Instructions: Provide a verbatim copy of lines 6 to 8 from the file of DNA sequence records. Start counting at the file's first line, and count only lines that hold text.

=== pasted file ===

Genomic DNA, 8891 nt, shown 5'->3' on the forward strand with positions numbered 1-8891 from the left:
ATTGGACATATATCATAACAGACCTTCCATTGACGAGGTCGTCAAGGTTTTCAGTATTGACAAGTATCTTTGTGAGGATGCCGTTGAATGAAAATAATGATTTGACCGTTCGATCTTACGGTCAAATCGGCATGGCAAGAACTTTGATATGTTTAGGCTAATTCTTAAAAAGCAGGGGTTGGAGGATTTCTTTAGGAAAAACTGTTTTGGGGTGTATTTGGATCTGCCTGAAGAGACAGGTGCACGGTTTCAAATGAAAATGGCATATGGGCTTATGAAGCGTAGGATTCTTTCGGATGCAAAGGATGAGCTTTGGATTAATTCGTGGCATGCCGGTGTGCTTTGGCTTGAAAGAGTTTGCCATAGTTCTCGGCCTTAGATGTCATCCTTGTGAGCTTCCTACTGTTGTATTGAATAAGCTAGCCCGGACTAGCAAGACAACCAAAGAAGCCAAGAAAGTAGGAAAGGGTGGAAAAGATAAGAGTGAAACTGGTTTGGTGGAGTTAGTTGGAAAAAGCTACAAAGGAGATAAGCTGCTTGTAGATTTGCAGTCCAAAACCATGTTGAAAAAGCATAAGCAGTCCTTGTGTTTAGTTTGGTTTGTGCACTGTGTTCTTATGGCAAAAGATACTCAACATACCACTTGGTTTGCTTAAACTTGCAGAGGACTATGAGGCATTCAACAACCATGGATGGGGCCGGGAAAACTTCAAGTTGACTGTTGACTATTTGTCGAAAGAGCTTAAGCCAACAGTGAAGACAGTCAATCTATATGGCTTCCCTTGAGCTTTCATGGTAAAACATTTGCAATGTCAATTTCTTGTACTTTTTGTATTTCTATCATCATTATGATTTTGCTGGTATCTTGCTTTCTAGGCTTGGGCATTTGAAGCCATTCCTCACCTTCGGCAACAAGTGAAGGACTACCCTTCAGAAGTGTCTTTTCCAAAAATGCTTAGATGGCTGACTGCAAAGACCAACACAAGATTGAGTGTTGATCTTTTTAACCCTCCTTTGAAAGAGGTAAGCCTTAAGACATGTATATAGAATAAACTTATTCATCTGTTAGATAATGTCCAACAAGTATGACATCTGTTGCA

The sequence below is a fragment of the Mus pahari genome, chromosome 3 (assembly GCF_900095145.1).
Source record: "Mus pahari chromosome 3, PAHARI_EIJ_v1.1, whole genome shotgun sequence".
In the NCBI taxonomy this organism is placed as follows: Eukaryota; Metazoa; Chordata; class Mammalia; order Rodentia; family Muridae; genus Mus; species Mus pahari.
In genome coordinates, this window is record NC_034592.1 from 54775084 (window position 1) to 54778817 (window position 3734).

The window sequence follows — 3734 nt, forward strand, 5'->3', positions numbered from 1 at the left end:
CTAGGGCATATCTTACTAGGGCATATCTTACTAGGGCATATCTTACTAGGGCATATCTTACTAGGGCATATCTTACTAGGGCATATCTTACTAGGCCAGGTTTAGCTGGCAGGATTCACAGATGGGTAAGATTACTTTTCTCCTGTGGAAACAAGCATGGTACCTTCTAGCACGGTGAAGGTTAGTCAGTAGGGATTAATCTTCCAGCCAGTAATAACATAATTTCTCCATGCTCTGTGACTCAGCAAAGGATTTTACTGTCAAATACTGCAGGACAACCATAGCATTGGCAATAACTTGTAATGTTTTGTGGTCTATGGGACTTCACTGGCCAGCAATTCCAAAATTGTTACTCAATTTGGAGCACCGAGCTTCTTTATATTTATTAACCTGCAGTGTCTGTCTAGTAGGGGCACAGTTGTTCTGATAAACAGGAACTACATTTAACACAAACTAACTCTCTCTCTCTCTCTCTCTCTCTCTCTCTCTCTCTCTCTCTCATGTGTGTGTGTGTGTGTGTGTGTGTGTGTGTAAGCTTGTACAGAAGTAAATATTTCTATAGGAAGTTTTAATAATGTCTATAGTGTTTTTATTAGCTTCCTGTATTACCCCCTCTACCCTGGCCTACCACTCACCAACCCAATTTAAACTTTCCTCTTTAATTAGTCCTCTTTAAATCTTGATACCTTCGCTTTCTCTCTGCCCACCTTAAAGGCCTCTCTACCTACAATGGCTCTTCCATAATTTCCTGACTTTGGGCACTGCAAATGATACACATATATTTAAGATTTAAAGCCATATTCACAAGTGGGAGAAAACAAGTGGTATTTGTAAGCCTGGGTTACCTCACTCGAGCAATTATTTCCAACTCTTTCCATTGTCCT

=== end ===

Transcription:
In genome coordinates, this window is record NC_034592.1 from 54775084 (window position 1) to 54778817 (window position 3734).

The window sequence follows — 3734 nt, forward strand, 5'->3', positions numbered from 1 at the left end:
CTAGGGCATATCTTACTAGGGCATATCTTACTAGGGCATATCTTACTAGGGCATATCTTACTAGGGCATATCTTACTAGGGCATATCTTACTAGGCCAGGTTTAGCTGGCAGGATTCACAGATGGGTAAGATTACTTTTCTCCTGTGGAAACAAGCATGGTACCTTCTAGCACGGTGAAGGTTAGTCAGTAGGGATTAATCTTCCAGCCAGTAATAACATAATTTCTCCATGCTCTGTGACTCAGCAAAGGATTTTACTGTCAAATACTGCAGGACAACCATAGCATTGGCAATAACTTGTAATGTTTTGTGGTCTATGGGACTTCACTGGCCAGCAATTCCAAAATTGTTACTCAATTTGGAGCACCGAGCTTCTTTATATTTATTAACCTGCAGTGTCTGTCTAGTAGGGGCACAGTTGTTCTGATAAACAGGAACTACATTTAACACAAACTAACTCTCTCTCTCTCTCTCTCTCTCTCTCTCTCTCTCTCTCTCTCATGTGTGTGTGTGTGTGTGTGTGTGTGTGTGTAAGCTTGTACAGAAGTAAATATTTCTATAGGAAGTTTTAATAATGTCTATAGTGTTTTTATTAGCTTCCTGTATTACCCCCTCTACCCTGGCCTACCACTCACCAACCCAATTTAAACTTTCCTCTTTAATTAGTCCTCTTTAAATCTTGATACCTTCGCTTTCTCTCTGCCCACCTTAAAGGCCTCTCTACCTACAATGGCTCTTCCATAATTTCCTGACTTTGGGCACTGCAAATGATACACATATATTTAAGATTTAAAGCCATATTCACAAGTGGGAGAAAACAAGTGGTATTTGTAAGCCTGGGTTACCTCACTCGAGCAATTATTTCCAACTCTTTCCATTGTCCT